And with the solar tax credit that supplies 62% of their current funding going away at the end of 2016, they are going to need a lot of debt and or equity issuances if they hope to achieve their 1 million customers by mid-2018 target.

    My concern is that SCTY may issue another few billion in bonds over the next year, but then have no choice but to sell shares to raise more cash to keep growing/build the solar gigafactory.

    What if those equity sales have to occur at the bottom of a bear market? That would mean that SCTY might need to dilute shareholders by 2, 3 or even four times more than they would have if shares were trading at their recent sky-high valuations.

    Also keep in mind that SCTY's recent acquisitions, which management says have been vital to their growth success thus far, have been all stock deals.

    With the stock plunging, and the market not even in a correction yet, (it could easily drop another 25%-30% based on historical bear markets) SCTY's shares might have another 50%-60% to drop yet.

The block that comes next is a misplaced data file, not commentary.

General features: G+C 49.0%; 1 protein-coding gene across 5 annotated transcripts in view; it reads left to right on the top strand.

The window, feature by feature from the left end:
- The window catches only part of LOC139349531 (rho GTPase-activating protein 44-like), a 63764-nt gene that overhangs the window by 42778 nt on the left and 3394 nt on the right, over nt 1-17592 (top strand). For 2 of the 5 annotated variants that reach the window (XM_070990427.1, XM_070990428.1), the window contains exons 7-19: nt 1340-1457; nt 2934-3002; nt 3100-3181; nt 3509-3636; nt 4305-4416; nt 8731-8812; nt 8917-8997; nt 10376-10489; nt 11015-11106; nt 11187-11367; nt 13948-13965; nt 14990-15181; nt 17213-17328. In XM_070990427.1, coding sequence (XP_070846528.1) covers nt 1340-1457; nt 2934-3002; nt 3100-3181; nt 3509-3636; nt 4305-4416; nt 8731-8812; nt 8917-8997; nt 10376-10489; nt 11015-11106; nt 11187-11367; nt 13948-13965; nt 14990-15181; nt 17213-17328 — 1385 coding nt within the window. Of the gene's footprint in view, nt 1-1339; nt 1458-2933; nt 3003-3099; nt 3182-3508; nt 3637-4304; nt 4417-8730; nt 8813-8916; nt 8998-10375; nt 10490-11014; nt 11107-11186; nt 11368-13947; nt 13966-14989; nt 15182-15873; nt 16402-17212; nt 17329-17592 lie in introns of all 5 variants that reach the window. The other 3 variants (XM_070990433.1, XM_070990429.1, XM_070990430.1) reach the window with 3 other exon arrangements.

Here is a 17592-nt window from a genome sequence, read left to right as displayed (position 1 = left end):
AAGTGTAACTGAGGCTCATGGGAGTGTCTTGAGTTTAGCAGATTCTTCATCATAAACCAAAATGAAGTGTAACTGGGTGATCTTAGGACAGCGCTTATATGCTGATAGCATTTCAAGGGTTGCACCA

That is especially true if the company is able to achieve its ambitious 1 million customer growth but on the back of a high percentage of sales instead of more lucrative leases.

    Sales means no recurring cash flows, which the company touted as the corner stone of their "solar utility" business model.

    Recurring cash flows are also needed to service the large amount of debt I fear SCTY will need to keep growing.

    If the solar loan program proves a hit, then SCTY's margins will compress as they have quarter after quarter, and shares will have a fundamental reason for declining.